New Zealand, the country located at the bottom of the world has a reputation for punching well above its weight. The country with a population of just under 5,000 000 have had a profound effect on musical culture over the years. Their punk scene of the late 70’s was as good as anyone’s (see the “AK79” album for proof) and they had a subtle, but noted effect on the independent scene throughout the 1980’s and onward thanks to labels like Flying Nun, Xpressway, Ripper and Propeller as well as bands like The Gordons, The Clean, Bailter Space and The Chills influencing bands since. Even if you were a fan of mainstream pop their bands that crossed the ditch to make it big in Australia included the likes of Dragon, Split Enz, The Swingers, Mi-Sex and even Toy Love. So, it is no surprise that in the world of scoring, modern classical and electronic tinged music an artist like Rhian Sheehan fly’s the Kiwi flag and continues the history of New Zealand music in showing the world how it is done.
“In a time when ambient music is needed more than ever, Rhian Sheehan returns with Recollections, Vol. 1 , a collection of some of his finest work, alongside never-before released tracks. Across 28 tracks, the release shows the journey of NZ’s most acclaimed composer across a long & varied career. Featuring a number of new tracks, and a number of tracks performed as part of the 2018 A Quiet Divide Album Release Tour, Recollections, Vol. 1 shows the varied ambient, cinematic and electronic sounds that have gained Sheehan acclaim the world over and seen him amass over 35 millions streams.”
I am not sure if you could call this a greatest hits album as it covers a diverse group of material from previously released to live recording of material from his “A Quiet Divide” tour and new material. But it most certainly Is a great entry point for those new to Sheehan’s work from where you can work backwards and discover some of the fine music he has put out over the years. This Digital only release features twenty eight tracks and covers the breadth of his material. With a time span of just under two hours, the music contained covers such genres as electronica, post rock, neo classical and ambient with a fluid mix of these styles coming together through out pieces.
With a collection such as this you can find music that will suit that of any discerning listener. What the collection also does is collect all these pieces to show you what sort of composer you are dealing with. Sheehan (and his collaborators) make the kind of music that leaves you in awe. It is music that is rooted as much in the past with the symphonic nature of some of the pieces, as it is very much contemporary. What makes it interesting is due to the digital nature of the piece there is not much information as to the sources of the material. In a way it is good that it is like this as it makes you listen to the whole collection without a mindset of “this is from….” But after you have done that it is also nice to go and listen to the two last pieces of the album “My Absolution” and “Journey to Wakatahuri” which come from his first release, 2001’s “Paradigm Shift” which are more acoustic based. By the time he released “Tiny Blue Biosphere” in 2004 from which a 2020 remaster of “The Furthest Place” is included, it shows the progression of Sheehan as an artist and his sound evolving to one that we are most familiar with today.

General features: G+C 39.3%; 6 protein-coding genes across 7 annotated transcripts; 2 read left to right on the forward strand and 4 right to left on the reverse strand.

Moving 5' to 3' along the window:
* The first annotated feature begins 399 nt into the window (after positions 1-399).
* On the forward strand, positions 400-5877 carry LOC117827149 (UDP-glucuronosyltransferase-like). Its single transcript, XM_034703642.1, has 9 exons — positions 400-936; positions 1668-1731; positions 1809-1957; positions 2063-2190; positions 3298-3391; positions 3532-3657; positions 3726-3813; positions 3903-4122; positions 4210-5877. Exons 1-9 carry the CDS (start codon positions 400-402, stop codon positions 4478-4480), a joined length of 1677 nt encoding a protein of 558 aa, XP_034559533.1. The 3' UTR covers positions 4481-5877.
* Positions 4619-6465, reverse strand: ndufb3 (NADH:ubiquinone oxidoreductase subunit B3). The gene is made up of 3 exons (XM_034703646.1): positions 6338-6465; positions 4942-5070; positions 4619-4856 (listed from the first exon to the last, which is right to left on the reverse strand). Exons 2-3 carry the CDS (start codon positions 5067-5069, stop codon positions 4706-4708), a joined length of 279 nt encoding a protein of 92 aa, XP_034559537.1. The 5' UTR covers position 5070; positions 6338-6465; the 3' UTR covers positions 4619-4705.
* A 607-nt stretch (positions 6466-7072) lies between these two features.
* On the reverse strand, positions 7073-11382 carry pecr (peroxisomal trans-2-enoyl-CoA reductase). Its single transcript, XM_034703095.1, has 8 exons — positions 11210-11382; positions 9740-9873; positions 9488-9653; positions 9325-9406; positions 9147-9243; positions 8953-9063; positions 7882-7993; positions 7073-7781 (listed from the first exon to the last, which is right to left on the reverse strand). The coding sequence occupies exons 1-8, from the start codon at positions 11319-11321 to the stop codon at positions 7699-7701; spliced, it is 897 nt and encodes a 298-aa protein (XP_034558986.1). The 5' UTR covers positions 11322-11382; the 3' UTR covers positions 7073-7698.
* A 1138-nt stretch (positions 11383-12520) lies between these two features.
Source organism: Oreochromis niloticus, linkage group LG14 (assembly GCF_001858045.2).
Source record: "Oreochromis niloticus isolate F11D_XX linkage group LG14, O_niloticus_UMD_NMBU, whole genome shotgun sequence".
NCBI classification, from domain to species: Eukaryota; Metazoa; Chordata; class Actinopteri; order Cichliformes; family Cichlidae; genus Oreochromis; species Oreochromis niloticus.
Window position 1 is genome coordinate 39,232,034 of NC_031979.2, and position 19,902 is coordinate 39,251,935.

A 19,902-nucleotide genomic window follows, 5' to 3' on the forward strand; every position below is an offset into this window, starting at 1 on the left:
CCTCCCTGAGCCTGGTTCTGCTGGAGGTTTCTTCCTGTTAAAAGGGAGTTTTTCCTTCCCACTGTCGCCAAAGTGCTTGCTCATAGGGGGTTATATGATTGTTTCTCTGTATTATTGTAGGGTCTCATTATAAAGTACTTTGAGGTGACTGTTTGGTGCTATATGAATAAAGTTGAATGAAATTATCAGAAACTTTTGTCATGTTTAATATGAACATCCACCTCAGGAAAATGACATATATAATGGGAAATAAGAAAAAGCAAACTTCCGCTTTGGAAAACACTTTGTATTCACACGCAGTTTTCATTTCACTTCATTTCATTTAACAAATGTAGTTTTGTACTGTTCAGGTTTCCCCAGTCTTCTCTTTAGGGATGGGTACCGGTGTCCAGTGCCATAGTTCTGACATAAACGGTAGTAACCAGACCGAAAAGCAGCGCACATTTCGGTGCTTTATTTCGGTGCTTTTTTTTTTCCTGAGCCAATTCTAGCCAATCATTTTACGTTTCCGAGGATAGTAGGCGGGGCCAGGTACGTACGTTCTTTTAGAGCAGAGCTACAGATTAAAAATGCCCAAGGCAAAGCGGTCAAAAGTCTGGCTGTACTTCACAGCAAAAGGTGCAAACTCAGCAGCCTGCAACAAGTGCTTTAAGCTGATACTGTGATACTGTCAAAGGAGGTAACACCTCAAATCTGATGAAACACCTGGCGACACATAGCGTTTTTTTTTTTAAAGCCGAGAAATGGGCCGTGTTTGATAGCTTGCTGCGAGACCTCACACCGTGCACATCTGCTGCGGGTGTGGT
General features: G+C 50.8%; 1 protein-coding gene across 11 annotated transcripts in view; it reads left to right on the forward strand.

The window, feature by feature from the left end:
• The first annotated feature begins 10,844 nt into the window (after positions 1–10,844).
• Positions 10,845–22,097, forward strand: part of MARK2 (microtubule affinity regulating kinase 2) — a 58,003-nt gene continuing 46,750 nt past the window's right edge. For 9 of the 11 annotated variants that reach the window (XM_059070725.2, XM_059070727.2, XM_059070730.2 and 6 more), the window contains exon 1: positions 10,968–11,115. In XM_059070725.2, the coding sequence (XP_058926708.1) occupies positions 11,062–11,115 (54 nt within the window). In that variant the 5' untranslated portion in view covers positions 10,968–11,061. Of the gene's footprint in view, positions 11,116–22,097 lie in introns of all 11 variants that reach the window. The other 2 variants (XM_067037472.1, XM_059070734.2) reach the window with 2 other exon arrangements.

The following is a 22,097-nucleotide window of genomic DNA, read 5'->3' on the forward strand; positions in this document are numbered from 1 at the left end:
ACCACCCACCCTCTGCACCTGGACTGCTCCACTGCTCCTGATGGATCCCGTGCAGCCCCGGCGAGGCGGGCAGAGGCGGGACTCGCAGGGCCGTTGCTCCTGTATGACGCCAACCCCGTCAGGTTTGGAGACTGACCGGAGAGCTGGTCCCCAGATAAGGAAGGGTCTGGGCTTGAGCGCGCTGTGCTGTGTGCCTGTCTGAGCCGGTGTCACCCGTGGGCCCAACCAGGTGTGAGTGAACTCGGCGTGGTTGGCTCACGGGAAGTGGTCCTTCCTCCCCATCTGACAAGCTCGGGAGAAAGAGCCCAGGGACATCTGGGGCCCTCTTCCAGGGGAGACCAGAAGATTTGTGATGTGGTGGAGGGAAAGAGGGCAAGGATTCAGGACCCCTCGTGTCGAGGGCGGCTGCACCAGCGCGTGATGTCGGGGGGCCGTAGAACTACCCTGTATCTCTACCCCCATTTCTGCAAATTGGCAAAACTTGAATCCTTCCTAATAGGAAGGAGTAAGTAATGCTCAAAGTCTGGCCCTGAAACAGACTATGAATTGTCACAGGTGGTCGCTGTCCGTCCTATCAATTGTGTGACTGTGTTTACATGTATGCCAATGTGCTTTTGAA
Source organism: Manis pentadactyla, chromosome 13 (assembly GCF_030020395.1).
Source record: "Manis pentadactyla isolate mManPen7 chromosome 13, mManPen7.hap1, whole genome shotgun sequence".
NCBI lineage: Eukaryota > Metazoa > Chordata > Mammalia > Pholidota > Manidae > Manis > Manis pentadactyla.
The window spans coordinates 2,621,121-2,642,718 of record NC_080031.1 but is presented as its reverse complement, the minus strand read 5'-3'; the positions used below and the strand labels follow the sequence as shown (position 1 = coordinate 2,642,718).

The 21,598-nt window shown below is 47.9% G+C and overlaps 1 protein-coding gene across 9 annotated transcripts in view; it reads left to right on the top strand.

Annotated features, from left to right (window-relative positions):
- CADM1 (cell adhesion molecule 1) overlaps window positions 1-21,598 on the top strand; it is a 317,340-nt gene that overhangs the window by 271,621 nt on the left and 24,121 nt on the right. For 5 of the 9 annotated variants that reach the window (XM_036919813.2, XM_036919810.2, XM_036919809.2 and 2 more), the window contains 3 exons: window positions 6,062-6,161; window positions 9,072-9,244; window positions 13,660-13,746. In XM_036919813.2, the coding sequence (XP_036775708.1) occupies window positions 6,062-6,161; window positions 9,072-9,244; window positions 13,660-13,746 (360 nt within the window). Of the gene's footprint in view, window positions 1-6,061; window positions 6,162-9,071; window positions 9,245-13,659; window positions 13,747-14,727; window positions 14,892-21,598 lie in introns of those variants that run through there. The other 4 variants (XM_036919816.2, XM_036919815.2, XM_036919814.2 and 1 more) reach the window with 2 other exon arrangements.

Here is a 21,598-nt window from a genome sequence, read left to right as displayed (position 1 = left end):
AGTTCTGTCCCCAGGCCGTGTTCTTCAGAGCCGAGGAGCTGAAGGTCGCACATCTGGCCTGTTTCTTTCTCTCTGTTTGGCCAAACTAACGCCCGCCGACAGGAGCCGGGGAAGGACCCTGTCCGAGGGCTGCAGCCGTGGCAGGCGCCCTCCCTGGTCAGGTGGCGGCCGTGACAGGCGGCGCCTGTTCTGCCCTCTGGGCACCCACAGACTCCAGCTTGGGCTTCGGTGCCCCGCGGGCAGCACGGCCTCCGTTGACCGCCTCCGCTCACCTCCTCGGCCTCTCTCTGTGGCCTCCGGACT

Over a third of 2008’s “Standing In Silence” is included with Parts 2, 3, 4 and 5 finding their way onto the compilation. These particular piece for me have a Japanese ambient/electronica influence. By this I mean throughout the pieces there is a mild glitchiness, swirling ambience, IDM flourishes, handheld instruments like possibly the kalimba and a whimsical sense of innocence. The tracks that come from his “Stories From Elsewhere” album of 2013 like “Imber”, “La Boîte À Musique” and “La Boîte À Musique” are like a pure distillation of the various styles he has explored in the previous ten plus years and where his music will move forward from. There are the hallmarks of soaring post rock, miniature melodies and orchestral brilliance which make the pieces and indeed the parent album that they came from, such a breathtaking piece of work.
It would appear that the years between “Stories From Elsewhere” and “A Quiet Divide” is when Sheehan’s career was focused on his score work for films and installations. Indeed his IMDB page lists some ten sores that existed during this period. The pieces that comprised his outstanding “A Quiet Divide” album which are included here are “Between Us And The Dying Starlight”, “Last Time We Spoke”, “The Absence Of You”, continue to show his evolution and an artist that is continuing to raise the bar. Add in the fact that there are a variety of live recordings that demonstrate that in the live setting Sheehan is as good as he is in a controlled studio set up. Plus add the fact that there is the Japanese only bonus track of “Borrowing The Past (Hammock Remix)” which originally came out on the “Standing In Silence / Seven Tales Of The North Wind” on Preco in 2012 and also as a single by itself. If ever there was a perfect pairing, then it is this one.
OK. Enough of me rambling, you just need to get this. It is the perfect entry point for the new comer and for the already confirmed fan, a great complete overview of the great music he has put out (and will continue to put out) over the years. “Recollections, Vol 1.” is available digitally now.